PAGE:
Therefore, YHWH's giving the tribes a law clause which stipulates that it is wrong to, let's say here, kill another tribe member by ill-intent, and kills poor ole Uzzah on the spot for simply trying to do what was a surely natural, human 'knee-jerk' reaction, I say we find a personality conflict.

At any rate, whether we translate the word at Ex 20:13 (MS; the LXX gives a different order) as 'kill' or 'murder,' it makes no real big difference because the verb can be and is used in both instances (with or without intent [premeditation]) and because killing a person simply due to anger, is murder--regardless.
0 Replies
 
xris
 
  1  
Reply Sun 19 Apr, 2009 02:03 pm
@nameless,
nameless wrote:
'Murder' is a legal term regarding the deliberate, willfull, killing of a human being. There are, of course, obvious exceptions, such as war and the legal death penalty, etc...
In that light, you can now answer your own questions.
Peace
So i need to answer my own question? wot a bore..Murder can be war,war crime..deliberately not treating a patient,malpractice..watching someone drown when you could help..complicity........letting a nation die of hunger..immoral and genocide..murder..Degrees of murder? yes all of them but murder all the same.What if an honest man is hung ? can it be murder? can the state be held responsible..The question should not be what is murder? its should be how do we treat the offender or offenders..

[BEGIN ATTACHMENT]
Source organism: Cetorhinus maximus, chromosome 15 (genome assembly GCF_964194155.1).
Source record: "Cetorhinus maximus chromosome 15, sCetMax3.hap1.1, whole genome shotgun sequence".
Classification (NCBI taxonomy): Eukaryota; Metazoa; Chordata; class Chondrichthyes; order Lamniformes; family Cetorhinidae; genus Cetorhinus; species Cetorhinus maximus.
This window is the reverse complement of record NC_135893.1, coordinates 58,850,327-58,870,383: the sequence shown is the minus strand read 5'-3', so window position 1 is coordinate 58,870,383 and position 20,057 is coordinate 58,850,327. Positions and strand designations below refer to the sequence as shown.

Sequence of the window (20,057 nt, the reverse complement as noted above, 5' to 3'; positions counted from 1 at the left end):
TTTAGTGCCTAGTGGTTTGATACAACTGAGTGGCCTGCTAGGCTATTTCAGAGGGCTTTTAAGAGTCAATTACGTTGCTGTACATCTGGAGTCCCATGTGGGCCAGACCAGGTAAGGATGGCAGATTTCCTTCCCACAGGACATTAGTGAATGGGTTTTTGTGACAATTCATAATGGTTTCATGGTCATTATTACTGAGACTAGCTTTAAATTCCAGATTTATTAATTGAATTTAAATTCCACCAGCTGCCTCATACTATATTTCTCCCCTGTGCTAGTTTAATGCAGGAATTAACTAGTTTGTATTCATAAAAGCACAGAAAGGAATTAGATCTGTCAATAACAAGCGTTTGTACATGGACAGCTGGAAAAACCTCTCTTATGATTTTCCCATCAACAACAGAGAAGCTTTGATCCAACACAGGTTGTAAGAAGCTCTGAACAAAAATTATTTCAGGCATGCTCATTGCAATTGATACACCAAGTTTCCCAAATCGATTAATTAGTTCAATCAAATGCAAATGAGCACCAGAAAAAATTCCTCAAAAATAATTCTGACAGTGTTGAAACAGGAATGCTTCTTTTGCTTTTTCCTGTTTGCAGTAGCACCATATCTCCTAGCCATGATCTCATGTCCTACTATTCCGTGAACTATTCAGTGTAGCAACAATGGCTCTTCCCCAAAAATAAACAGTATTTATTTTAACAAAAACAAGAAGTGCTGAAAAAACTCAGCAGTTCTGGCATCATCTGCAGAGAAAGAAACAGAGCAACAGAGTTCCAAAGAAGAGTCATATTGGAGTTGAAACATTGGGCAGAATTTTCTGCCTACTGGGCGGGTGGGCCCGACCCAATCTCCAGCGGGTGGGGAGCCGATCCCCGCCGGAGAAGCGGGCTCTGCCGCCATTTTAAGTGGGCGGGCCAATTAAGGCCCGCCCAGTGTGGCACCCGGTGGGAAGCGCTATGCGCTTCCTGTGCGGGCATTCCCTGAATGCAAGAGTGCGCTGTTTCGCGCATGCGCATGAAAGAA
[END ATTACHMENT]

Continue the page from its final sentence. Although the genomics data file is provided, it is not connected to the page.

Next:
nameless
 
  1  
Reply Sun 19 Apr, 2009 03:31 pm
@xris,
xris;58926 wrote:
So i need to answer my own question? wot a bore..

Sorry, I'm not here to entertain you.

Quote:
Murder can be war,war crime..deliberately not treating a patient,malpractice..watching someone drown when you could help..complicity........letting a nation die of hunger..immoral and genocide..murder..Degrees of murder? yes all of them but murder all the same.

Sorry, all this sentimentalism and emotional appeal does not interest me. This, if an area of personal interest, is for your own opinions formed however they might be. Perspective. I do not necessarily share your 'sensitivities'. Death is as necessary in the whole picture as the notion of life. Pain and sadness as integral to existence as happiness and joy.

Quote:
What if an honest man is hung ? can it be murder? can the state be held responsible..

Happens all the time.
No. (Of course, your opinion might differ, depending on your definition of 'murder'))
No.

Quote:
The question should not be what is murder? its should be how do we treat the offender or offenders..

There is no problem with defining the act of murder. On the other hand, I do not think that state sanctioned revenge and punishment is anything but devolutionary and barbaric/ignorant.
Compassionate 'treatment' seems to be the 'evolutional' response, as if it were a beloved mother or brother... who cannot behave properly due to brain damage.